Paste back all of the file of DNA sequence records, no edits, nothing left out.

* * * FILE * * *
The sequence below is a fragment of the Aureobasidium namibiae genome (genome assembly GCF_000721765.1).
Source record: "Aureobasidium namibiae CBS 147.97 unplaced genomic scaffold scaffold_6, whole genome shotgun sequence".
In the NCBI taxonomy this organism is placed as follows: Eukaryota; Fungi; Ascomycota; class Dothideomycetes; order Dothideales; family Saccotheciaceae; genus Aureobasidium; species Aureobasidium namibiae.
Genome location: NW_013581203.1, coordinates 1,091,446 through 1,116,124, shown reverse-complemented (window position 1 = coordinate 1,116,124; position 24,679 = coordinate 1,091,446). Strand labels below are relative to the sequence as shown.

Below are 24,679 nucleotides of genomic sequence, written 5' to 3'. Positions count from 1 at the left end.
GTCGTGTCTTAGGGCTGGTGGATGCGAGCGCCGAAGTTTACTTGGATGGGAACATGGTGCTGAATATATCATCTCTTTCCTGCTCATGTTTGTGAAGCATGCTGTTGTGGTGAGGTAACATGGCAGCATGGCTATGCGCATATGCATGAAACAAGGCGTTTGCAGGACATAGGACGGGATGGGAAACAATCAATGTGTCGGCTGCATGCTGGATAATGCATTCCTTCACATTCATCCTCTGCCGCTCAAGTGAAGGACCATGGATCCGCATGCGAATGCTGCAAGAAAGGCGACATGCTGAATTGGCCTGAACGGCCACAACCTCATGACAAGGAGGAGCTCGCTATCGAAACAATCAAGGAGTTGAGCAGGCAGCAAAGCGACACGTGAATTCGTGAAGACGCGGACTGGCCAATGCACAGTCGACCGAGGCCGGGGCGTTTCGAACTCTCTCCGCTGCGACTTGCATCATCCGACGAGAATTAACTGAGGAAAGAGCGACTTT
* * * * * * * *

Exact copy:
The sequence below is a fragment of the Aureobasidium namibiae genome (genome assembly GCF_000721765.1).
Source record: "Aureobasidium namibiae CBS 147.97 unplaced genomic scaffold scaffold_6, whole genome shotgun sequence".
In the NCBI taxonomy this organism is placed as follows: Eukaryota; Fungi; Ascomycota; class Dothideomycetes; order Dothideales; family Saccotheciaceae; genus Aureobasidium; species Aureobasidium namibiae.
Genome location: NW_013581203.1, coordinates 1,091,446 through 1,116,124, shown reverse-complemented (window position 1 = coordinate 1,116,124; position 24,679 = coordinate 1,091,446). Strand labels below are relative to the sequence as shown.

Below are 24,679 nucleotides of genomic sequence, written 5' to 3'. Positions count from 1 at the left end.
GTCGTGTCTTAGGGCTGGTGGATGCGAGCGCCGAAGTTTACTTGGATGGGAACATGGTGCTGAATATATCATCTCTTTCCTGCTCATGTTTGTGAAGCATGCTGTTGTGGTGAGGTAACATGGCAGCATGGCTATGCGCATATGCATGAAACAAGGCGTTTGCAGGACATAGGACGGGATGGGAAACAATCAATGTGTCGGCTGCATGCTGGATAATGCATTCCTTCACATTCATCCTCTGCCGCTCAAGTGAAGGACCATGGATCCGCATGCGAATGCTGCAAGAAAGGCGACATGCTGAATTGGCCTGAACGGCCACAACCTCATGACAAGGAGGAGCTCGCTATCGAAACAATCAAGGAGTTGAGCAGGCAGCAAAGCGACACGTGAATTCGTGAAGACGCGGACTGGCCAATGCACAGTCGACCGAGGCCGGGGCGTTTCGAACTCTCTCCGCTGCGACTTGCATCATCCGACGAGAATTAACTGAGGAAAGAGCGACTTT